The focus on intervention this week has been in Japan. The sharp recovery of the dollar after spiking down to nearly JPY110.65 yesterday sparked talk of BOJ intervention. We are skeptical. First, given the criticism of Japan at the G20 meeting and the fact that there has not been G7 intervention, the bar to BOJ action is very high. Second, intervention outside of Tokyo is diplomatically more complicated. Our understanding is that it is customary for a central bank to request permission to intervene in another central bank’s markets. Formally, this would have required Federal Reserve, and likely the US Treasury (where the onus of dollar policy resides).
Third, if the BOJ would have actually intervened there would be not doubt of its presence. Someone would confirm having transacted with it. Fourth, since the FOMC meeting, it has not been a yen move, but a dollar move. This too would have dissuaded the BOJ for intervening. Fifth, unilateral BOJ intervention has a poor track record of success. Coordinated intervention has a somewhat better track record.
We suspect that rather than celebrating the success of the secret Plaza-like Agreement, officials are just as surprised and discombobulated as investors by the market action. In our conversations with various officials, we do not get the sense that the rise of the yen, euro, and dollar-bloc currencies is wholly desired. To the extent that many countries are wrestling with deflation or lowflation, the rise in commodity prices, the more than 40% rise in oil prices since mid-January (a month before the G20 meeting), may be welcomed.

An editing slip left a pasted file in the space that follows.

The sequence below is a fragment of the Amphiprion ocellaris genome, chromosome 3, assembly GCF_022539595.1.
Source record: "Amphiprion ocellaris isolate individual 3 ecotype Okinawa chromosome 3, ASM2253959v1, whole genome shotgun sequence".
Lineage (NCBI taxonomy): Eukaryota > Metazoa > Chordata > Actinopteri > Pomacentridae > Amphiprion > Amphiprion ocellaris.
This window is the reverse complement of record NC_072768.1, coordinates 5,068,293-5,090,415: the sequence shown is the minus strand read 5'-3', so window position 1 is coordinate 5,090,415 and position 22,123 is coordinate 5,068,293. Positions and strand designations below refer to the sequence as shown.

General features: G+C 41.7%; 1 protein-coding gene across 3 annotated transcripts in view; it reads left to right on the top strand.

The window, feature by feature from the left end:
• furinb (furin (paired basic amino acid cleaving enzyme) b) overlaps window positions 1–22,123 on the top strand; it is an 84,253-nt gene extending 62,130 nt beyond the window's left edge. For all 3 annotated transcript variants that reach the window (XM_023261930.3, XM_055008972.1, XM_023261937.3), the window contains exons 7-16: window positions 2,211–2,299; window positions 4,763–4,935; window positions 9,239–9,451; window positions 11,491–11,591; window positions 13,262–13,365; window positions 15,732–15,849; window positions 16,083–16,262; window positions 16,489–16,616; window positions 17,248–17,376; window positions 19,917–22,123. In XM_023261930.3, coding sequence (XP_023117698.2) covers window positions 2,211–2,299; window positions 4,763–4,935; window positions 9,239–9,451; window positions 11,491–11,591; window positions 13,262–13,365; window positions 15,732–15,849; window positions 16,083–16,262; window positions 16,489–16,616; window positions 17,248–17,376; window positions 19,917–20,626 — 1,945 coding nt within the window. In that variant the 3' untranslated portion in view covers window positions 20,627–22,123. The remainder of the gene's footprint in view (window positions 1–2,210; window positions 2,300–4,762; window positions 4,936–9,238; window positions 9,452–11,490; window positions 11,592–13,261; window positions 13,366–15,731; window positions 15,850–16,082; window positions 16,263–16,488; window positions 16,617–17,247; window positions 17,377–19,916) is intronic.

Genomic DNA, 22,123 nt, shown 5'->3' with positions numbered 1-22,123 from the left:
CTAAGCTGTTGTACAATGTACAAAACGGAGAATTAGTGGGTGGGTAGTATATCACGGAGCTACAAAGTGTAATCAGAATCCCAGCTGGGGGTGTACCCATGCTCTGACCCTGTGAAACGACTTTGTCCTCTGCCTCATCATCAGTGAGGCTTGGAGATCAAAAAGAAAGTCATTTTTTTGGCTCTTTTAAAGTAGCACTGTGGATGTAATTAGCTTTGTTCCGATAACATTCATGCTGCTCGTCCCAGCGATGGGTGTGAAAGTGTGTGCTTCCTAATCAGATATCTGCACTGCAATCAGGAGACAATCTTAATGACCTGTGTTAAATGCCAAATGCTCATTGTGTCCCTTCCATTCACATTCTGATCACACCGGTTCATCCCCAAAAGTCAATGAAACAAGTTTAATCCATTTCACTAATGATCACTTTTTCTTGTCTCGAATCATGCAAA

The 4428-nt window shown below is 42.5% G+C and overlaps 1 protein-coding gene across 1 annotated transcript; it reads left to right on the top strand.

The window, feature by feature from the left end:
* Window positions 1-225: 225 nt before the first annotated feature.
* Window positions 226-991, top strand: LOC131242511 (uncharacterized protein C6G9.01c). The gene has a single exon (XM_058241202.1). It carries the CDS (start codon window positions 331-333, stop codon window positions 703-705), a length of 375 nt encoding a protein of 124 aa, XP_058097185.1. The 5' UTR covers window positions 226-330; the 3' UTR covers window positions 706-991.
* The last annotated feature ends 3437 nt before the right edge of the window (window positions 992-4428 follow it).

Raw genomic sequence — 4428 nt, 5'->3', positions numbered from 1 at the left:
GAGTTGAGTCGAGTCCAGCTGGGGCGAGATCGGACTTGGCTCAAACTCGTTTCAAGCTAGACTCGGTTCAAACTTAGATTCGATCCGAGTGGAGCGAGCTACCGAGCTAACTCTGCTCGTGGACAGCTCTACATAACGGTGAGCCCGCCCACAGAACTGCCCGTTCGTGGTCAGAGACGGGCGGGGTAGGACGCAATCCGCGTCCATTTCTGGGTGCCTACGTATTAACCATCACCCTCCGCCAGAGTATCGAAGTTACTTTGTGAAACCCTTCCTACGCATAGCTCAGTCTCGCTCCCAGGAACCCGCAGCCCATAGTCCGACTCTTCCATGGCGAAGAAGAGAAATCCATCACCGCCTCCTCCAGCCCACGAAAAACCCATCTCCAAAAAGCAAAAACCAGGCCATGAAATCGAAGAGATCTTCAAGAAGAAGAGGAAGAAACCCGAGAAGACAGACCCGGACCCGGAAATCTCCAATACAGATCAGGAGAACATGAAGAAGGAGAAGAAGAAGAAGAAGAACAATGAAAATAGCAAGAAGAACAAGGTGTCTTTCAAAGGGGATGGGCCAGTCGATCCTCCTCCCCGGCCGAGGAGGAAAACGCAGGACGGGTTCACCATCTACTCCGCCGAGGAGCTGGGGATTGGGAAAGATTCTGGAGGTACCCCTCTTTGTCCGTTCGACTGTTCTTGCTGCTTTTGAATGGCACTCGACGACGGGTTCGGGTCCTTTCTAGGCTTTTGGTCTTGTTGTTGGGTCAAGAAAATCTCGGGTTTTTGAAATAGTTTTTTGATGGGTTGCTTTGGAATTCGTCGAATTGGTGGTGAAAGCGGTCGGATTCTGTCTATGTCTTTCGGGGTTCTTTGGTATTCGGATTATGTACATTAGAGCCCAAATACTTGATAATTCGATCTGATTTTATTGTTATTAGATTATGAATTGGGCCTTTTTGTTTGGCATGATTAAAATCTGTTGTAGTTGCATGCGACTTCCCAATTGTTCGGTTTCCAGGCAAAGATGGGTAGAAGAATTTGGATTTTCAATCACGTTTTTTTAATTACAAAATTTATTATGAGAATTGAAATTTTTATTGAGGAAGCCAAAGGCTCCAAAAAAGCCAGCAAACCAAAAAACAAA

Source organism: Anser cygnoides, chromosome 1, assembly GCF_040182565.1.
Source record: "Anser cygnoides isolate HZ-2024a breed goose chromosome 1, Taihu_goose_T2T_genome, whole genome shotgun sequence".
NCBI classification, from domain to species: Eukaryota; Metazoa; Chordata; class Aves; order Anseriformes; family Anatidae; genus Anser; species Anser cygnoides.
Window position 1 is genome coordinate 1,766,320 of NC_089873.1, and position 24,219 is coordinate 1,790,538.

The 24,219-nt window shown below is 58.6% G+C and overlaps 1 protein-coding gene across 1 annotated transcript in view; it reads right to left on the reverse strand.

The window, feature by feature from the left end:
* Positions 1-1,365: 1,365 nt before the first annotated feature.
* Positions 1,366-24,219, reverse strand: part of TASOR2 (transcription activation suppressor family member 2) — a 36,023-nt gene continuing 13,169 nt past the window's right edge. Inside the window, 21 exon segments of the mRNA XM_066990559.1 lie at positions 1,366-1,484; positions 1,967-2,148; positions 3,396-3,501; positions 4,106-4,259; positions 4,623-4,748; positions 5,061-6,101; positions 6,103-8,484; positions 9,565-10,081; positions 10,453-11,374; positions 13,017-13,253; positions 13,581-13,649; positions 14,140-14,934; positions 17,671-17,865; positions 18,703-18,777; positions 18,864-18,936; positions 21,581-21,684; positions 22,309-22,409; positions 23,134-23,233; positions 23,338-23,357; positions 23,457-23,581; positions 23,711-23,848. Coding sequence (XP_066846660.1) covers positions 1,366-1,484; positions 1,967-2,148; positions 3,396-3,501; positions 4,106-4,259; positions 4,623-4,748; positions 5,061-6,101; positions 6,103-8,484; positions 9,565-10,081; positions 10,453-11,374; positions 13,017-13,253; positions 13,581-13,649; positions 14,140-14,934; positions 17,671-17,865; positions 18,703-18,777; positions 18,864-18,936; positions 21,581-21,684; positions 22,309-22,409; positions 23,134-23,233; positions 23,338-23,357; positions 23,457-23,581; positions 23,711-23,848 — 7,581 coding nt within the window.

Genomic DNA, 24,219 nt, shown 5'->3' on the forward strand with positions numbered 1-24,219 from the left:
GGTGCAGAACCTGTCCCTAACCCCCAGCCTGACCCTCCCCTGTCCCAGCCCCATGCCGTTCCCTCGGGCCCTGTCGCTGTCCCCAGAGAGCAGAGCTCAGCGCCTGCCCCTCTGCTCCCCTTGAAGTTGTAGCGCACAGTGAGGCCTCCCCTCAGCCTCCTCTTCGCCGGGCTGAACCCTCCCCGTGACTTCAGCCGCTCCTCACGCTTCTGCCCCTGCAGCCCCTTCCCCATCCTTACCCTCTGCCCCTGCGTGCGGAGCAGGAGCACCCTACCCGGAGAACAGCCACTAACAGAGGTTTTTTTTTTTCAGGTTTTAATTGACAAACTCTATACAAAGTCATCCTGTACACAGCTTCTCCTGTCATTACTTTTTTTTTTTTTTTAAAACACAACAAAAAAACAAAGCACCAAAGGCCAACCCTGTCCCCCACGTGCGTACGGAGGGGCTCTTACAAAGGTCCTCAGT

The Reagan dollar rally was driven by the policy mix. Reagan had his foot on the fiscal accelerator. Volcker had his foot on the monetary brake. This policy mix is the best for a currency. It is the same policy mix (and roughly of the same magnitude of GDP) as German’s policy mix after the Berlin Wall fell, leading to the uber-mark overshoot of the early 1990s). The Obama dollar rally is driven by the divergence of monetary policy.
Despite the dovish read of the FOMC, the fact of the matter is that it anticipates two hikes this year still. This is hardly dovish though it is less hawkish. The ECB’s large policy measures earlier essentially take them out of the picture for Q2, and probably Q3 as well. The impact of the current measures needs to be studied. The rise of commodity prices buys some time too. Nevertheless, the ECB is still easing policy. The BOJ may ease again in Q2,and its asset purchase program continues unabated.
Monetary divergence has not peaked, and although there is not a one-to-one correspondence with the foreign exchange market, which has other influences and subject to contradictory impulses, over time it is likely to underpin the dollar. Provided the rise is orderly, which means occasional setbacks, the dollar’s rise is unlikely to spur an international agreement, secret or otherwise.
Lastly, we have noted the temporal inconsistencies of central bankers; we recognize the same in the market. The Fed funds futures market has swung from no chance of a single hike this year in the US to increased chances of two (before the FOMC meeting). The market has swung from the US is likely headed for a recession to slow but trend-like growth is set to continue. We have argued against the currency war and race-to-the-bottom narrative that was popular in the press. Now many are swinging hard in the opposite direction. There is a secret agreement to prop up the other major currencies and depress the dollar. Be skeptical.